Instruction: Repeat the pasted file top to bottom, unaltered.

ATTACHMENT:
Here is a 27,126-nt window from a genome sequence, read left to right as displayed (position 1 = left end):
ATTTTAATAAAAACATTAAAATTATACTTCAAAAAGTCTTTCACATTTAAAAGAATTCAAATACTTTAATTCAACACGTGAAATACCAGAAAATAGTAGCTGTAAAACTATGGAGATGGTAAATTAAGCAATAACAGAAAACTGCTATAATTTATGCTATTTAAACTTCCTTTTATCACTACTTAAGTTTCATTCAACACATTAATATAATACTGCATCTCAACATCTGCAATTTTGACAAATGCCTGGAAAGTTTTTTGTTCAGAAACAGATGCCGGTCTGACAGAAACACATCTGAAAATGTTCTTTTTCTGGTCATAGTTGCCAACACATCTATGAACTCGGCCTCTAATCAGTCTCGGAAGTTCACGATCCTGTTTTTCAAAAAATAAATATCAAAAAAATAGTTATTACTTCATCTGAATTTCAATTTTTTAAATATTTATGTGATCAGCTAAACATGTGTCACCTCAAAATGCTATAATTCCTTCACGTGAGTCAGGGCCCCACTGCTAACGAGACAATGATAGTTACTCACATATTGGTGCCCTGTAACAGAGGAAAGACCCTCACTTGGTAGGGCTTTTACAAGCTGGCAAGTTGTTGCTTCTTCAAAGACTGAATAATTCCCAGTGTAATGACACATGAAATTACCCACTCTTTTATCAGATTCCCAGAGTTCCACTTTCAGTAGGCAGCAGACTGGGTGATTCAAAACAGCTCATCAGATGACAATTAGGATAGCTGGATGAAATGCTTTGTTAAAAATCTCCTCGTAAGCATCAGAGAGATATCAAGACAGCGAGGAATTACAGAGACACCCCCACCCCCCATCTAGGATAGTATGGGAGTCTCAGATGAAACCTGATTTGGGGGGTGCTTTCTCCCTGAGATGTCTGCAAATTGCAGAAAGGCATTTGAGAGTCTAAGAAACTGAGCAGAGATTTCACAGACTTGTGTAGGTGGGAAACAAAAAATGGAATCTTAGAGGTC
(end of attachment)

Here is a 27,126-nt window from a genome sequence, read left to right as displayed (position 1 = left end):
ATTTTAATAAAAACATTAAAATTATACTTCAAAAAGTCTTTCACATTTAAAAGAATTCAAATACTTTAATTCAACACGTGAAATACCAGAAAATAGTAGCTGTAAAACTATGGAGATGGTAAATTAAGCAATAACAGAAAACTGCTATAATTTATGCTATTTAAACTTCCTTTTATCACTACTTAAGTTTCATTCAACACATTAATATAATACTGCATCTCAACATCTGCAATTTTGACAAATGCCTGGAAAGTTTTTTGTTCAGAAACAGATGCCGGTCTGACAGAAACACATCTGAAAATGTTCTTTTTCTGGTCATAGTTGCCAACACATCTATGAACTCGGCCTCTAATCAGTCTCGGAAGTTCACGATCCTGTTTTTCAAAAAATAAATATCAAAAAAATAGTTATTACTTCATCTGAATTTCAATTTTTTAAATATTTATGTGATCAGCTAAACATGTGTCACCTCAAAATGCTATAATTCCTTCACGTGAGTCAGGGCCCCACTGCTAACGAGACAATGATAGTTACTCACATATTGGTGCCCTGTAACAGAGGAAAGACCCTCACTTGGTAGGGCTTTTACAAGCTGGCAAGTTGTTGCTTCTTCAAAGACTGAATAATTCCCAGTGTAATGACACATGAAATTACCCACTCTTTTATCAGATTCCCAGAGTTCCACTTTCAGTAGGCAGCAGACTGGGTGATTCAAAACAGCTCATCAGATGACAATTAGGATAGCTGGATGAAATGCTTTGTTAAAAATCTCCTCGTAAGCATCAGAGAGATATCAAGACAGCGAGGAATTACAGAGACACCCCCACCCCCCATCTAGGATAGTATGGGAGTCTCAGATGAAACCTGATTTGGGGGGTGCTTTCTCCCTGAGATGTCTGCAAATTGCAGAAAGGCATTTGAGAGTCTAAGAAACTGAGCAGAGATTTCACAGACTTGTGTAGGTGGGAAACAAAAAATGGAATCTTAGAGGTC